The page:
The Water Cycle told by Hillel, 5 years old

By Nona Orbach


All children go through similar phases of artistic expression: leaving the first accidental marks, deliberate scribbling, and drawing. Victor Lowenfeld, in his classical book, Creative and Mental Growth, offers rich knowledge and developmental tables.

He recognized, and referred us to, constructing forms and compositions that accumulate as the child grows. The process is not necessarily linear. There are slow transitions and mixing of phases, and it is not perceived as regression.  

His tables may reassure teachers and therapists in an era when there are many unneeded measurements and competition.

From my observations, especially as an art therapist, I can say that each person will have their combination alongside universal development. Sometimes, different phases might be related to an emotional context. Also, there are some cultural differences. Japanese children, for example, have exceptional hand motor skills, perhaps because of the use of chopsticks?

Or, in Morocco, I noticed ornamentation in boys’ and girls’ drawings at younger ages than we see in Israel, Europe, or the US. It seemed like a natural echo to the rich cultural visuality.

First, the sun heats the water
Then the steam goes up

And there are clouds
And raindrops drop from  the sky

The process presented here is of a boy in the pre-schematic phase. This means that shapes and forms, when taken out of his composition, will lose their meaning. We will not know that it is a wave, a cloud, and/or rain.  In this phase, lines and shapes have a context only within the general drawing.

This child is particularly interested in how things work. He rarely plays with toys, except for Lego and cars. He prefers real tools like screwdrivers and hammers, watching how to fix a car, chop up a salad, vacuum, and doing things at home like father and mother. He asks a lot of questions about natural phenomena. One can admire the human wonder and how, with very simple lines, children can explain complex natural phenomena.

 

This post is part of the Grammar of Drawing project about the expressive language of drawing, in a collaboration between Suzanne Axelsson, Nona Orbach and Roberta Pucci.

It is translated in five languages:

You are welcome to join our journey on Facebook and Instagram

The flow and play-frame of drawing

by Suzanne Axelsson


As a play-responsive educator I view children’s drawing with the same respect as I view children’s play. In play-work there is the theory of the “play-cycle”, where the idea to play first manifests in the imagination, a play cue is then signalled and responded to, which evolves into a back and forth of cues and responses that becomes the flow. This flow is found within a frame – a space that is physical/mental/emotional surrounding the flow (so it is not a fixed space but moves with the play).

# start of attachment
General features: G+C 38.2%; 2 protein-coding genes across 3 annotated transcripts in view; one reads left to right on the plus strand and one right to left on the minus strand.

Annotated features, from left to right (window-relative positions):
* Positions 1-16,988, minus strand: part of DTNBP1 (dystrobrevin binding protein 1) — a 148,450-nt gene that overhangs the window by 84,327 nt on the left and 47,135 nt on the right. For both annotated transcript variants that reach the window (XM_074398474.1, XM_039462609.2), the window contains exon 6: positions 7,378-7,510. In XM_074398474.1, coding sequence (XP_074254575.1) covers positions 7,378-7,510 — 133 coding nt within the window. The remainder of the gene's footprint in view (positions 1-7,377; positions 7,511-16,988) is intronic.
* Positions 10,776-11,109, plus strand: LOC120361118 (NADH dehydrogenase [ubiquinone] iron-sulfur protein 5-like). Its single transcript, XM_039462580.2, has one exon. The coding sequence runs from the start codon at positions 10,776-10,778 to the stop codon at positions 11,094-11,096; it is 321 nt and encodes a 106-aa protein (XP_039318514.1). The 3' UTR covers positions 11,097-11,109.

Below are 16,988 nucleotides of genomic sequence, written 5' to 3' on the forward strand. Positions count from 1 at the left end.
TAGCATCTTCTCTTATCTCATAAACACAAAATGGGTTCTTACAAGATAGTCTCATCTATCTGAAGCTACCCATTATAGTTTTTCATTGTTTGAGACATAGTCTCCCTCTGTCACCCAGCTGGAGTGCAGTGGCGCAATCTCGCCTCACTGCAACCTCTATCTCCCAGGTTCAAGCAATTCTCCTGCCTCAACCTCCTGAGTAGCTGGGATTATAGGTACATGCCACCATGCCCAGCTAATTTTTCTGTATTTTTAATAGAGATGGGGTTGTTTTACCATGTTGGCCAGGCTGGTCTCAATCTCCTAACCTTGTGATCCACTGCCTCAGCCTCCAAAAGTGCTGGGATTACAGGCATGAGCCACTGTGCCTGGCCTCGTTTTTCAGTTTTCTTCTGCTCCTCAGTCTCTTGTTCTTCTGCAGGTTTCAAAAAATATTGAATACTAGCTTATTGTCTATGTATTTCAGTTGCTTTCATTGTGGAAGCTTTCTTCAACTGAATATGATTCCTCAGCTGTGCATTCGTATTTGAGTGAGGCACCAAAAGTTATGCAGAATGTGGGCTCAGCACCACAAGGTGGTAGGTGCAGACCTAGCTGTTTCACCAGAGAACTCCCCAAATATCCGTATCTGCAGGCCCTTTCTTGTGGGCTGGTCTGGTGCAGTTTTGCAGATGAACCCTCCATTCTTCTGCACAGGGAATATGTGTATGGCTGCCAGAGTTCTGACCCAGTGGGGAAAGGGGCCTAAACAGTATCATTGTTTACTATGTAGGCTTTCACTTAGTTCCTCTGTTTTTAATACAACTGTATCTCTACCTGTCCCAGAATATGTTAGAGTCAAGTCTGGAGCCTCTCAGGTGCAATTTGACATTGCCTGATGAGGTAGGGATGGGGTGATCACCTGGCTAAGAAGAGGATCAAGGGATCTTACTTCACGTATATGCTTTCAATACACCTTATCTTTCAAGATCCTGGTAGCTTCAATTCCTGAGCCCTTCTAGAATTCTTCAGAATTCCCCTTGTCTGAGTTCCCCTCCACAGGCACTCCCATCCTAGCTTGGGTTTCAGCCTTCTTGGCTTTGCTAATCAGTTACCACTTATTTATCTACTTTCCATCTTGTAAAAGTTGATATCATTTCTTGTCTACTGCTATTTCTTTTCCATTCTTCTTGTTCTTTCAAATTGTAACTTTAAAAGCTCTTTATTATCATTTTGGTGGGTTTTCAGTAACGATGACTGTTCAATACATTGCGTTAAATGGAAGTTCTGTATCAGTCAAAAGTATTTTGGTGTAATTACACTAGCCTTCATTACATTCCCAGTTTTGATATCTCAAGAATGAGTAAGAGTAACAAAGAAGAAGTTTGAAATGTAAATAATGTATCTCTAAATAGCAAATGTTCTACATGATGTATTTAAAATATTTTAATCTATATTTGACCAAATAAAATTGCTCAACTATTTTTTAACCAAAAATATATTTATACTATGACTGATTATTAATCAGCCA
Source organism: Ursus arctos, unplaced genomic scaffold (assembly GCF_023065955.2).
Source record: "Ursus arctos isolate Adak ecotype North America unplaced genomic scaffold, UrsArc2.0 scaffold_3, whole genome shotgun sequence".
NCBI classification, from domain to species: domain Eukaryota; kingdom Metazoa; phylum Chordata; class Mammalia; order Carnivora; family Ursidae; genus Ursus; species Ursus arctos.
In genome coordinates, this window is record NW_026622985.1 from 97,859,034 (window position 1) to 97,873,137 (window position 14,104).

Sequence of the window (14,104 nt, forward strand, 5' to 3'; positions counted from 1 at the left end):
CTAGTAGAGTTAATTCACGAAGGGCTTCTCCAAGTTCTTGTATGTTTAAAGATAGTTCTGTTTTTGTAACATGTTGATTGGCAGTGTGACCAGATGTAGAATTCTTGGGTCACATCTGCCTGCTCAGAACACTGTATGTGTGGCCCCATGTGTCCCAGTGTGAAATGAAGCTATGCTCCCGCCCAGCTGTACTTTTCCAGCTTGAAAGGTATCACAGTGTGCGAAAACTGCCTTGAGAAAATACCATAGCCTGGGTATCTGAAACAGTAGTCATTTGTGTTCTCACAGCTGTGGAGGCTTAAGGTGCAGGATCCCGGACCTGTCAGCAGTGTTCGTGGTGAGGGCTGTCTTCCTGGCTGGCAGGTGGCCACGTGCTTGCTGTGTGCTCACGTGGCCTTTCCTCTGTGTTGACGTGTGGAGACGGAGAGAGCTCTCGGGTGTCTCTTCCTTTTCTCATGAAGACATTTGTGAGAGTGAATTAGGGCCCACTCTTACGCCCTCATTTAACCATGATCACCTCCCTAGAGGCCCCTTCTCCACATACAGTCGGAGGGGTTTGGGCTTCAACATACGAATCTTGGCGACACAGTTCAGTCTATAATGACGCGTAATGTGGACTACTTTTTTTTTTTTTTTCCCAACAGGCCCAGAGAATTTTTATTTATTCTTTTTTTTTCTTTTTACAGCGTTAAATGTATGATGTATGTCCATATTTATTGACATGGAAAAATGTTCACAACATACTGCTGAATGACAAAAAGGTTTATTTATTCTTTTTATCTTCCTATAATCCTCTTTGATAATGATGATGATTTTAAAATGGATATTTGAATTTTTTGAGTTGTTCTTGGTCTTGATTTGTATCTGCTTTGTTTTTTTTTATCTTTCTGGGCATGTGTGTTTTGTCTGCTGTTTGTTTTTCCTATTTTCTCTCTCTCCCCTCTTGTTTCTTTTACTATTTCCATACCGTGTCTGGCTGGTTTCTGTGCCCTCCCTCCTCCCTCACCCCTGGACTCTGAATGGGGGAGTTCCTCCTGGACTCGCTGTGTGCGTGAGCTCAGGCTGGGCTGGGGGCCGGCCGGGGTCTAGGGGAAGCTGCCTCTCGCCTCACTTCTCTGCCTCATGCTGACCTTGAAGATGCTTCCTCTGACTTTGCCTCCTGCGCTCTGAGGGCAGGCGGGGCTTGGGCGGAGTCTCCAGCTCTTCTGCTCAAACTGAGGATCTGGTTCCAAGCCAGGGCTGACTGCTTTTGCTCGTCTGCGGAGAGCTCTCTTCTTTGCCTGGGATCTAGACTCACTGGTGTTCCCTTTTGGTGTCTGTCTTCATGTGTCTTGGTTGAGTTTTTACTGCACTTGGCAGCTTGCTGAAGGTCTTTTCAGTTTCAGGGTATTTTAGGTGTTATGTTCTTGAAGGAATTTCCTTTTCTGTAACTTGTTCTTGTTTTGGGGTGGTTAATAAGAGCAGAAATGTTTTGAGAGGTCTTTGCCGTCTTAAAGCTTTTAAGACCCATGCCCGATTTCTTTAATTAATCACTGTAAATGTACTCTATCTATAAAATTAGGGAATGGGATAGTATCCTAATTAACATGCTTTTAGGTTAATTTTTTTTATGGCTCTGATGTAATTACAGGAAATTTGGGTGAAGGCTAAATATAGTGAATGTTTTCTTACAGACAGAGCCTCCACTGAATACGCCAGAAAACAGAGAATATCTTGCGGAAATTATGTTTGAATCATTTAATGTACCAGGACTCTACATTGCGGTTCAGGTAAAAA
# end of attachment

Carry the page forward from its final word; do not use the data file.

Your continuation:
The flow of the play can be interrupted, annihilated in playwork language, by the cue not being responded to, or the frame being destroyed interrupting that flow. For example, a child may see a ball, get the idea to play catch, pick it up and signal to another child, through words or gestures, and throw the ball to that child. This child then responds by catching the ball, and sends a new cue when throwing back the ball to which the first child responds to by catching. Flow is created as the ball is passed back and forth. The space that the children are playing in is their frame.  If an adult (or a child) were to step in the middle of this frame/space there is the potential for a new cue, or for the flow to be ruined. 

As play-responsive adults, we have the responsibility to protect the frame to allow the children’s flow to continue until it comes to a natural conclusion, or it is paused to continue later or another day. We can use the same theory when children draw. 

A child could see pen and paper and be inspired to draw something. They pick up the pen and begin drawing on the paper, the paper and pen respond by marks appearing. Sometimes the pen and paper do not behave the way a child expects and therefore sends a cue back to the child, which the child can respond to (or not). A flow develops between the child, the pen and the paper. 

Just like in play, this flow is found within a frame. The flow can be disturbed by an adult (or child) sitting too close, or by asking questions about the drawing, or by moving the materials. Our role is to facilitate the children’s flow. This means we need to be aware of both the flow and the frame, and also the flow and frame of all the other children in the same space so that we do not cause the flow to decay prematurely.


This is the first of many posts of a project about the language of drawing in a collaboration between Suzanne Axelsson, Nona Orbach and Roberta Pucci, where all our voices will be shared via our websites/blogs to share our collective wisdom. The blog posts are translated in five languages:

You are welcome to join our journey on the Facebook page or on Instagram

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